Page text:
The Oct 2015 payments “Liability Shift”. What it means for merchants

The Oct 2015 payments “Liability Shift”. What it means for merchants

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On October 2015, exactly one year from now, the deadline for implementing Chip & PIN will come. This deadline had been called the “Liability Shift” by popular media sources.

Should you miss this deadline for the “Liability Shift” and continue to use payment systems without EMV technology, you are at risk of severe consequences should fraud occur. By next year, the liability for the costs associated with credit card fraud will fall on the entity using out of date technology. According to paymentssource.com, this liability is estimated to total more than $10 billion.

 

So what does this mean for merchants post liability shift?

 

If a merchant is still using “swipe” technology and a customer is using a Chip & PIN (up-to-date) card, then that merchant will be liable for any fraud that may have affected their customer.

If the merchant is using Chip & PIN technology, but the customer does not have a new card yet, then the issuing bank will be liable.

Yes, it’s still far enough away for a merchant to update their technology to remove liability and it seems like plenty of time at a micro-level. But…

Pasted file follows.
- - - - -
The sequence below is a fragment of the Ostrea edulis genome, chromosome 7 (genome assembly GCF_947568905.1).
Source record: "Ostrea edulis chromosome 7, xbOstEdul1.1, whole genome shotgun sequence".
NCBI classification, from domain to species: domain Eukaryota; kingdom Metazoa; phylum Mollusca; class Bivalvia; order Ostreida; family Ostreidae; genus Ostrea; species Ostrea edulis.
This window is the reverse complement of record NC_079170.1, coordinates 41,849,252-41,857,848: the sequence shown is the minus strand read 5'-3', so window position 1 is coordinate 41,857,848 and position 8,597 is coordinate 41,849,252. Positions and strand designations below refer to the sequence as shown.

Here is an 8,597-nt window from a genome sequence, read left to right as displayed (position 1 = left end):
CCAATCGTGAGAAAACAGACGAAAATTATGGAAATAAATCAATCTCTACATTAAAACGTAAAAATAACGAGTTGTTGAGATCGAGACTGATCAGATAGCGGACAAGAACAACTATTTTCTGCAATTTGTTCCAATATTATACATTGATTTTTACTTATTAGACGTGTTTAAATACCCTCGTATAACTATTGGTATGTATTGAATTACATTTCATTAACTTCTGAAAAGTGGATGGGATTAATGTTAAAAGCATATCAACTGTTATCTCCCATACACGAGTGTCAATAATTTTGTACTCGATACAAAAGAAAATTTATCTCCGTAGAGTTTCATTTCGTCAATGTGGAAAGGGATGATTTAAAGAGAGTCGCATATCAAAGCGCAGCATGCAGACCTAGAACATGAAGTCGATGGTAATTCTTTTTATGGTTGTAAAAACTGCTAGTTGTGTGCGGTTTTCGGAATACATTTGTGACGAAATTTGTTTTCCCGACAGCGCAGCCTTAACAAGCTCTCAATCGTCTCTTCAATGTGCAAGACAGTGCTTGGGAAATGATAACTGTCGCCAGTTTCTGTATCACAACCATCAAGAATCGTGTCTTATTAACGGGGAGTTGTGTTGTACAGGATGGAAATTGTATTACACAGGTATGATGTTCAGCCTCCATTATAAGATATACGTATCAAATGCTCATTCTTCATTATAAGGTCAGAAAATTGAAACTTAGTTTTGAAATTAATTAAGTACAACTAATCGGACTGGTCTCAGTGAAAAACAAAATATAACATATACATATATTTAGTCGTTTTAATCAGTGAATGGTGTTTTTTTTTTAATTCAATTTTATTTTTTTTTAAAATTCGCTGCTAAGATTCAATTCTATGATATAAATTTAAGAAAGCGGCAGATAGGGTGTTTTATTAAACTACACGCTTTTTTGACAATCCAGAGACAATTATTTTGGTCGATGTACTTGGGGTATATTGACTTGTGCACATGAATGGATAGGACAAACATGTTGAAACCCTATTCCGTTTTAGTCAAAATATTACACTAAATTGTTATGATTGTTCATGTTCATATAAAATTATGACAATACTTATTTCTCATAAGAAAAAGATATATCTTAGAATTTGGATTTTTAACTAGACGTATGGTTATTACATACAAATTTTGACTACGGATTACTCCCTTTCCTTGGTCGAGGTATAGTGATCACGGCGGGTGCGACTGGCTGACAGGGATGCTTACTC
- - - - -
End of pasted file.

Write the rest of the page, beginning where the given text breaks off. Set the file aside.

In the grand scheme of things things could get complicated for providers and merchants alike as every company that accepts payments with a terminal; retailers, service providers, consultants, salons, restaurants, hotels, ski resorts, grocery stores, personal trainers, travel agents, food trucks…etc. must also all update their technology.

For example, as larger retailers will need to update their thousands of stores across the country, acquiring banks could spend most of their resources on these migrations, which could create a backlog for other merchants who need to switch over.

 

Early adoption of new technology is the ultimate way to avoid being stuck on the “liability shift” waitlist. Prepare for it today.

If customers all decide to start using EMV and grow aware of this issue, it’s possible they might have a negative connotation towards businesses that don’t use EMV Chip & PIN technology.

This may be true if you are in a city that has high volumes of international visitors – foreign visitors are well aware of the technology. For example, EMV has been widely adopted elsewhere in the world. It’s significantly reduced credit card fraud. France claims to have seen an 80% reduction in fraud since implementation.

Avoid this by being proactive and working with a company who will help you migrate to EMV Technology.

Should you have many terminals, integrations or special needs. Consider working with a team of experts to help you create and execute a plan to upgrade your technology. A plan will help you think about everything you need to transition and will make it seamless. Consider your approach, scheduling deployment, and customer education. Often times a phased approach when making a switch is the optimal way to change.

Although the shift might seem like a big change, it shouldn’t impact your business negatively at all. Give us a call – we will find you the best provider that fits your unique business needs.